Remember Chia Pets? You know, those sprouting Terracotta kittens, Simpson characters and yes, even presidents and presidential candidates? Well, the tiny seeds responsible for the "pottery that grows" have been springing up recently in the food and dietary supplement aisles of grocery, pharmacy and vitamin shops nationwide.
In the last three years, dozens of snacks, baked goods and drinks containing chia in some form have hit the market. Mintel, a market research group, says it counted 100 chia products on the market in the last three years. The poppy-like seeds, high in Omega-3, 6 and 9 essential fatty acids, fiber and other minerals, have been touted for their nutrition benefits in popular fitness, health and diet circles. Dr. Oz devoted a segment to the seed last fall, no doubt boosting sales.
At Green Acres, an organic food market in Kansas City, Mo., supplements manager Adrienne Freeman recently ordered 20 cases of the seeds. "We blow through them like crazy," Freeman tells The Salt.
So how did chia make its way from cutesy holiday gift to health food craze? It's actually reaching back to its past.
The seed, also known as Salvia hispanica, comes from a flowering plant native to Mexico and Central America. And long before that catchy "ch-ch-ch-chia" jingle ever got stuck in anyone's head, the seed was a staple of the Aztec diet.
In his 2009 nonfiction book Born to Run, author Christopher McDougal says:
"Chia was once so treasured, the Aztecs used to deliver it to their kin in homage. Aztec runners used to chomp chia seeds as they went into battle, and the Hopis fueled themselves on chia during their epic runs from Arizona to the Pacific Ocean. The Mexican state of Chiapas is actually named after the seed; it used to rank right up there with corn and beans as a cash crop."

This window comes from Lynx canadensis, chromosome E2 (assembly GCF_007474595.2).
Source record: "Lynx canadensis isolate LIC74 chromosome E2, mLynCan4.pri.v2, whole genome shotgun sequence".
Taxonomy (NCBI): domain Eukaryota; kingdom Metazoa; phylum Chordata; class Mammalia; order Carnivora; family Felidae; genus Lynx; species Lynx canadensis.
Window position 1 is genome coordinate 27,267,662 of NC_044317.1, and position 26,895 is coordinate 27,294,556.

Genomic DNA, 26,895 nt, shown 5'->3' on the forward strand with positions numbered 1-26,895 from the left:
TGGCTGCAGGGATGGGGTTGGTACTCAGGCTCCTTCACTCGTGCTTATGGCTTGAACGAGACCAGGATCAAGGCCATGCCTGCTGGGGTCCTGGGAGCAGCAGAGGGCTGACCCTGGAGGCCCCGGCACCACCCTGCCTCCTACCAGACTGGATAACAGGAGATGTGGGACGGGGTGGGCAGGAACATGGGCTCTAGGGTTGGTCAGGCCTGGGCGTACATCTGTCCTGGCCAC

Joseph Enterprises, the company which brought us the Chia Pet 30 years ago, has long been aware of chia's use in diets, but VP Michael Hirsch tells The Salt it has only been in the last few years, as people "are looking for products to help them eat healthier," that Chia seeds have re-emerged in the nutrition market.
As for claims of it being a high-energy superfood, one that aids with weight loss and other diseases, chia still has a lot to prove.
Katherine Ulbricht, editor of Natural Standard Research Collaboration, an independent group that gathers scientific research on alternative medicine, says chia's nutritional makeup holds promise for cardio health, but more research is needed. "If you look at chia as an isolated product, the scientific data that's available is comparably lacking," she says.
Also, taken in high doses, there are possible interactions with blood pressure and blood thinner drugs. "I wouldn't call it a miracle food,"she says.
David Nieman, director of the Human Performance Labs at Appalachian State University, agrees. "There's no magic in just adding something like chia to one's diet."
And he should know. In 2009, Nieman studied 90 overweight people over a 12-week period and found the consumption of chia didn't do much for their weight or health status. The study was funded by a chia company. Eating more fruits and vegetables and doing more exercise are still the keys to real health improvements, says Nieman.
"There's a lot of interest in this ancient seed, and I just think it's half wonderful nutrition but half marketing," Nieman says.
So what about digging in to those Chia pet seeds you might have lying around from an old holiday gift? Not a good idea, cautions Joseph Enterprises' Hirsch. They're not cleaned well, he says, and don't go through the same FDA compliance process as the ones sold for eating.